Up is down and down is up: The new political vocabulary

Up is down and down is up: The new political vocabulary
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In Wonderland, Alice was heard to say: “I wonder if I shall fall right through the earth! How funny it’ll seem to come out among the people that walk with their heads downwards.”

Wow, America is in Wonderland. Half the country sees the other half as upside down. Heading into the midterms, there’s little middle ground, largely because of the polarizing President TrumpDonald John TrumpTrump rallies in Nevada amid Supreme Court flurry: 'We're gonna get Brett' Trump: 'Good news' that Obama is campaigning again Trump boosts Heller, hammers 'Wacky Jacky' opponent in Nevada MORE, with his legal drama adding fuel to the fire.

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Take income inequality. The rich appear to be getting a lot richer. And so the new socialism of the Democrats says it’s “obvious” that we should tax the rich and companies more, and give the money to everyone else. Except that moderate Democrats going back to Jack Kennedy have pointed out that investment would dry up, capital would leave the country, companies would become less competitive, and everyone would be poorer. So, tax the rich and hurt the poor. The irony is that when you lower tax rates, especially on companies and the rich, tax revenues go up and that leaves much more “fairness” to spread around. Tax revenues are up nearly 10 percent this year. Trump an instrument of fairness? Down is up.

 

Take the poor and disadvantaged minorities. Since the 1960s, America has spent literally trillions of dollars in welfare payments and special programs for housing, food and education for the poor. And, as Shelby Steele points out in his seminal book on modern American politics, “White Guilt,” the late Sen. Patrick Moynihan (D-N.Y.) was right all along: the welfare programs have utterly failed. They have embedded a culture of dependency among the poor and created an industry of Democratic “leaders” calling for even more welfare funding.

And, as Steele points out, those advocating even more welfare spending are wrong, patronizing and somewhat racist. Again, that Trump guy is creating jobs and lowering African-American unemployment, reducing food stamp rolls, and that might create real hope and change in American cities. Huh? I thought they called him racist. Down is up!

How about global warming? The many disastrous predictions of global warming have not come true. Rising earth surface temperature, warmer Southeast and Midwest, Greenland icecap disappearance and sea water rise, more hurricanes; data suggest the forecasts were wrong. Forest fires? The experts tell us the principal causes are more homes closer to forests and less thinning of forests because of — wait for it — “wilderness preservation.” The inconvenient irony is that extreme global warming “solutions” may distract from the implementation of real policies that most voters want: clean air, clean water, less serious industrial poison.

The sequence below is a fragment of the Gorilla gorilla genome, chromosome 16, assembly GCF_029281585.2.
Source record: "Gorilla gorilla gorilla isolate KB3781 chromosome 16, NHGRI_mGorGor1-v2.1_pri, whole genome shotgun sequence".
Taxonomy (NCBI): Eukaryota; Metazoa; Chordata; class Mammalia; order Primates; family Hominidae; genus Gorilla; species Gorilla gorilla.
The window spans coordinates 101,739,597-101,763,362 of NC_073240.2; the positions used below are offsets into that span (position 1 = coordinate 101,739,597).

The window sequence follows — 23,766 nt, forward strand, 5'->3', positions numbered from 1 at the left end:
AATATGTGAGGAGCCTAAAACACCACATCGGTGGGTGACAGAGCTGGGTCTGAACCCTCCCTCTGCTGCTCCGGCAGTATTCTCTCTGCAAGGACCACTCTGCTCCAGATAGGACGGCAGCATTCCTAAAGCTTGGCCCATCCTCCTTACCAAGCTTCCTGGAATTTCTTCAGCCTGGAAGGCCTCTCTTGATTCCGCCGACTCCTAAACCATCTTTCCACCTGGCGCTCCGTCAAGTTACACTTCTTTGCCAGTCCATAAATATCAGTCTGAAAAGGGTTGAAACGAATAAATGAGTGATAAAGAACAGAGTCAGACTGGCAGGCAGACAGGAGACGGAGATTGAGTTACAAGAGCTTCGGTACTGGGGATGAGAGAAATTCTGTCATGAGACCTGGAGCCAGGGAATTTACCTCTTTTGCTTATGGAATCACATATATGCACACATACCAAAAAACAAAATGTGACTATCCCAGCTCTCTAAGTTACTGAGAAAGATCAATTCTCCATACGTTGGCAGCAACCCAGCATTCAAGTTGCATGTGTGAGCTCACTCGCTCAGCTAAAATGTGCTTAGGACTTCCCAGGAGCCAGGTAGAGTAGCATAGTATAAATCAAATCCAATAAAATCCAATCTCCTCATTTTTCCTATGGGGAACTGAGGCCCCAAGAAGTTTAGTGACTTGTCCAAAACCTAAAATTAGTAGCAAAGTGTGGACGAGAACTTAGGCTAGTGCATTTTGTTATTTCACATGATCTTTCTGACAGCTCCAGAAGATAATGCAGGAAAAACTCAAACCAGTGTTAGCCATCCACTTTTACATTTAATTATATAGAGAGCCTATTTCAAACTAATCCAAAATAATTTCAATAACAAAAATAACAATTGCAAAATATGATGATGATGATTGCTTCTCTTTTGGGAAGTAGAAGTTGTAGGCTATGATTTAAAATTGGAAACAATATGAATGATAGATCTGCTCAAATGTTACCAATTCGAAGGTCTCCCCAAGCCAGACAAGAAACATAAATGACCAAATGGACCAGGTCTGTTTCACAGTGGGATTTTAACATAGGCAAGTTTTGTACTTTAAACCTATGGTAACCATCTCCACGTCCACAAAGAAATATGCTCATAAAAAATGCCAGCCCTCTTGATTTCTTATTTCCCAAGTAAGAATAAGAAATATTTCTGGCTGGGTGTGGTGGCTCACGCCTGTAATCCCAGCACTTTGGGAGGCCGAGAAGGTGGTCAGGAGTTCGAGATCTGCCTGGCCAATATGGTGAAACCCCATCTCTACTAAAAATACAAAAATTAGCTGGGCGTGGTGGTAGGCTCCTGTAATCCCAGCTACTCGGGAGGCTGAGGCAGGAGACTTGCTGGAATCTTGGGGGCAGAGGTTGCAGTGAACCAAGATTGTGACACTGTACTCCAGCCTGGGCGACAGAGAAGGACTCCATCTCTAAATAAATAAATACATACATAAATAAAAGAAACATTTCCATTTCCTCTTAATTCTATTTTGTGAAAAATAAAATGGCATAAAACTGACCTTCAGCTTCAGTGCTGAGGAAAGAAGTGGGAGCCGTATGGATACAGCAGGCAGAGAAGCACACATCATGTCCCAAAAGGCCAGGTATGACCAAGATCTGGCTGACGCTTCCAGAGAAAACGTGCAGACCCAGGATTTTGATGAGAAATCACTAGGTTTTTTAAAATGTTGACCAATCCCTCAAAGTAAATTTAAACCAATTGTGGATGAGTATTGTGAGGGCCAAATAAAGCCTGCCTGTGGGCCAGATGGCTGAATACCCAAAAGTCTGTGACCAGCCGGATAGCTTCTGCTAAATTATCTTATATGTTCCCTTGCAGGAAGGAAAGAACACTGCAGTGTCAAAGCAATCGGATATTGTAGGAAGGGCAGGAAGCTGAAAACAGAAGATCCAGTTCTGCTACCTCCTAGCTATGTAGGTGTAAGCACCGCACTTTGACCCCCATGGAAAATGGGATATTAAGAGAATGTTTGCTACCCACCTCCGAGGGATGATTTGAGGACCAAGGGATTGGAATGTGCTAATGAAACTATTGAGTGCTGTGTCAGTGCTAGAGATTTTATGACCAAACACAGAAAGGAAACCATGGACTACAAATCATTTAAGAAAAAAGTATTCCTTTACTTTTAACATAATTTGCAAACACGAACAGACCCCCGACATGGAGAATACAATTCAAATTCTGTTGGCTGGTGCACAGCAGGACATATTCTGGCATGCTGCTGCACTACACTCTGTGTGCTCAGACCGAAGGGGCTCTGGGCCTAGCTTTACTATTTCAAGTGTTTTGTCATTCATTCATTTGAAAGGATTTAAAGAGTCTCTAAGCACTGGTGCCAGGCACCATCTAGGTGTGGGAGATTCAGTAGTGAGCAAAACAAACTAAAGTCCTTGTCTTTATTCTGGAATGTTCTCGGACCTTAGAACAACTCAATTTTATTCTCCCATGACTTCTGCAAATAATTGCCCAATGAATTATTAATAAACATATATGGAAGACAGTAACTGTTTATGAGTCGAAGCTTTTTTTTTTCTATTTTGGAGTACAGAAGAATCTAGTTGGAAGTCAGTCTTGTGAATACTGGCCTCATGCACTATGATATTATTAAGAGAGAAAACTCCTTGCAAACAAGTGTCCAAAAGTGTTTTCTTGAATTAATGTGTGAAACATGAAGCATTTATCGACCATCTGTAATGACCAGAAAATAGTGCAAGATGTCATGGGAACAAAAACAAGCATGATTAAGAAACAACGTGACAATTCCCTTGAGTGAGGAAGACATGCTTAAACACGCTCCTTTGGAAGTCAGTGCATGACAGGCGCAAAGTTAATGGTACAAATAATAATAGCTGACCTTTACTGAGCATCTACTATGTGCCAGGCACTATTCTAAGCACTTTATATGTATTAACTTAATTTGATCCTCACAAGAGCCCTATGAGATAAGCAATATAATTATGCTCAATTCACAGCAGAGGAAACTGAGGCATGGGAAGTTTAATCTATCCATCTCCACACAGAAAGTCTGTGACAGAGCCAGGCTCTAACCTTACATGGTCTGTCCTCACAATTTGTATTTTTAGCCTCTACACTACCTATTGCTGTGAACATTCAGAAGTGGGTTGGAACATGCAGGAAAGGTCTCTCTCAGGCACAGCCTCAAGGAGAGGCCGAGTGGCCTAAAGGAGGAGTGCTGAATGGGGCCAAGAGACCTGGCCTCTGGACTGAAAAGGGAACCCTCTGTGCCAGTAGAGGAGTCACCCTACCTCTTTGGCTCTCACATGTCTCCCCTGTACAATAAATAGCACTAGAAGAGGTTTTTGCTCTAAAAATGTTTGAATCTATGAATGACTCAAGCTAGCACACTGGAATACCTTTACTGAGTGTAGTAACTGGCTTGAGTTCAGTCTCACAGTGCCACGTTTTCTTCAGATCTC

By claiming extreme problems and demanding extreme changes that distort economics, raise the price of energy by five to 10 times, raise the price of transportation, and ultimately food, the net result of climate change-extremism may well be to make food sufficiently expensive to spur global starvation. So “deniers” may really be saving the Asian and Central African poor from starving. What? Down really is up!

Medicare for all, pushed by Sen. Bernie SandersBernard (Bernie) SandersTrump's trade war — firing all cannons or closing the portholes? The Hill's 12:30 Report — Trump rips 'ridiculous' spending bill | FBI dragged into new fight | Latest on Maryland shooting Poll: Most Massachusetts voters don't think Warren should run for president in 2020 MORE (I-Vt.). Why not? Health care is a “right,” right? Everyone should have free access to health care. Except, the National Health Insurance Experiment in the mid-1970s, examining the impact of the public single-payer model and cost-sharing across the country, correctly predicted that the lack of effective market mechanisms to control costs would bankrupt Medicare (we’re very close) by now, and that a full, national, single-payer system would bankrupt the country. Medicare already is rationed — many doctors won't accept Medicare patients — and it will get worse as the feds reduce payments to doctors to control costs and there are fewer doctors. In short, Medicare for all will mean Medicare for none. Up is down.

The journalist and satirist H.L. Mencken once said, “For every complex problem, there is an answer that is clear, simple  and wrong.” Most politicians, TV pundits and voters may never have heard of Shelby Steele or H.L. Mencken, and so, really believe that up is down. We get daily newspaper commentary, cable TV news, political debate and social media commentary that screams “up is up” ... when it actually may be down. We’re left with a world in which what is so obviously right — for example, new socialism and environmentalism — often is wrong. And what is so obviously wrong — such as Trump — often may be right.

In Lewis Carroll’s classic “Through the Looking-Glass,” Humpty Dumpty tells Alice: “When I use a word, it means just what I choose it to mean — neither more nor less.” Hmm, I think that I just saw that person on TV, or running for office, or across the dinner table.

Grady Means is a retired corporate strategy consultant. He was a special assistant to Vice President Nelson Rockefeller for domestic policy in the Ford White House, and the White House liaison to RAND on the National Health Insurance Experiment. He was an economist and policy analyst in the former Department of Health, Education and Welfare from 1971-73, where he worked on restructuring welfare programs and helped write the HMO Act of 1973.